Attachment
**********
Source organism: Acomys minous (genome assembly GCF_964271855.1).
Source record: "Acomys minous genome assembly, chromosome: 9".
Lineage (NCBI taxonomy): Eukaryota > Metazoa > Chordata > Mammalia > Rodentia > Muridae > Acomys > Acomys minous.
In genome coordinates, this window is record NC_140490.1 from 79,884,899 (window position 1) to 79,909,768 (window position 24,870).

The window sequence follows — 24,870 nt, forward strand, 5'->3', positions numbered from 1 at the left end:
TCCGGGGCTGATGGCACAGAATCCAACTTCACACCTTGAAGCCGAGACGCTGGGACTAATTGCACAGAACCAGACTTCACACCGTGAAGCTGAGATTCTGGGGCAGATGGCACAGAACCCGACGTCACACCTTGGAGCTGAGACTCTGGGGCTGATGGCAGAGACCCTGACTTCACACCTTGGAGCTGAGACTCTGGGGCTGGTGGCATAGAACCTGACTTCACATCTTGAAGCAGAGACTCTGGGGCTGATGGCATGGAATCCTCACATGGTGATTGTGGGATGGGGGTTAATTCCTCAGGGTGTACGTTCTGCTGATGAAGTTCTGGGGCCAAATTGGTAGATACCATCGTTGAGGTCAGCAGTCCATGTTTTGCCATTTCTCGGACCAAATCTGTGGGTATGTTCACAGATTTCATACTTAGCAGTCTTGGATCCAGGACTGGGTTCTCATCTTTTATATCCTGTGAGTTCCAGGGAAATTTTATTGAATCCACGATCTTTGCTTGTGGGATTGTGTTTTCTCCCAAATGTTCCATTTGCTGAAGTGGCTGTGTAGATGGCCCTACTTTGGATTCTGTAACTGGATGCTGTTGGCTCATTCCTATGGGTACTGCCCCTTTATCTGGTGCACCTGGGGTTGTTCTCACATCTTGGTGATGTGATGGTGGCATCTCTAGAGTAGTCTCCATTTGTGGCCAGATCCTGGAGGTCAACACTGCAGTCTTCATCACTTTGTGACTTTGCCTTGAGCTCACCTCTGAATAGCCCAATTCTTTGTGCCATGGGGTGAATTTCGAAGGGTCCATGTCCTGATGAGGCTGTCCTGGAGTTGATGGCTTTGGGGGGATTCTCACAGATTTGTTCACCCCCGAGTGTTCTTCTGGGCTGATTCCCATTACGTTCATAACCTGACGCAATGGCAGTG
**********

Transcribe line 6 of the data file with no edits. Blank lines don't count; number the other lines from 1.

TCCGGGGCTGATGGCACAGAATCCAACTTCACACCTTGAAGCCGAGACGCTGGGACTAATTGCACAGAACCAGACTTCACACCGTGAAGCTGAGATTCTGGGGCAGATGGCACAGAACCCGACGTCACACCTTGGAGCTGAGACTCTGGGGCTGATGGCAGAGACCCTGACTTCACACCTTGGAGCTGAGACTCTGGGGCTGGTGGCATAGAACCTGACTTCACATCTTGAAGCAGAGACTCTGGGGCTGATGGCATGGAATCCTCACATGGTGATTGTGGGATGGGGGTTAATTCCTCAGGGTGTACGTTCTGCTGATGAAGTTCTGGGGCCAAATTGGTAGATACCATCGTTGAGGTCAGCAGTCCATGTTTTGCCATTTCTCGGACCAAATCTGTGGGTATGTTCACAGATTTCATACTTAGCAGTCTTGGATCCAGGACTGGGTTCTCATCTTTTATATCCTGTGAGTTCCAGGGAAATTTTATTGAATCCACGATCTTTGCTTGTGGGATTGTGTTTTCTCCCAAATGTTCCATTTGCTGAAGTGGCTGTGTAGATGGCCCTACTTTGGATTCTGTAACTGGATGCTGTTGGCTCATTCCTATGGGTACTGCCCCTTTATCTGGTGCACCTGGGGTTGTTCTCACATCTTGGTGATGTGATGGTGGCATCTCTAGAGTAGTCTCCATTTGTGGCCAGATCCTGGAGGTCAACACTGCAGTCTTCATCACTTTGTGACTTTGCCTTGAGCTCACCTCTGAATAGCCCAATTCTTTGTGCCATGGGGTGAATTTCGAAGGGTCCATGTCCTGATGAGGCTGTCCTGGAGTTGATGGCTTTGGGGGGATTCTCACAGATTTGTTCACCCCCGAGTGTTCTTCTGGGCTGATTCCCATTACGTTCATAACCTGACGCAATGGCAGTG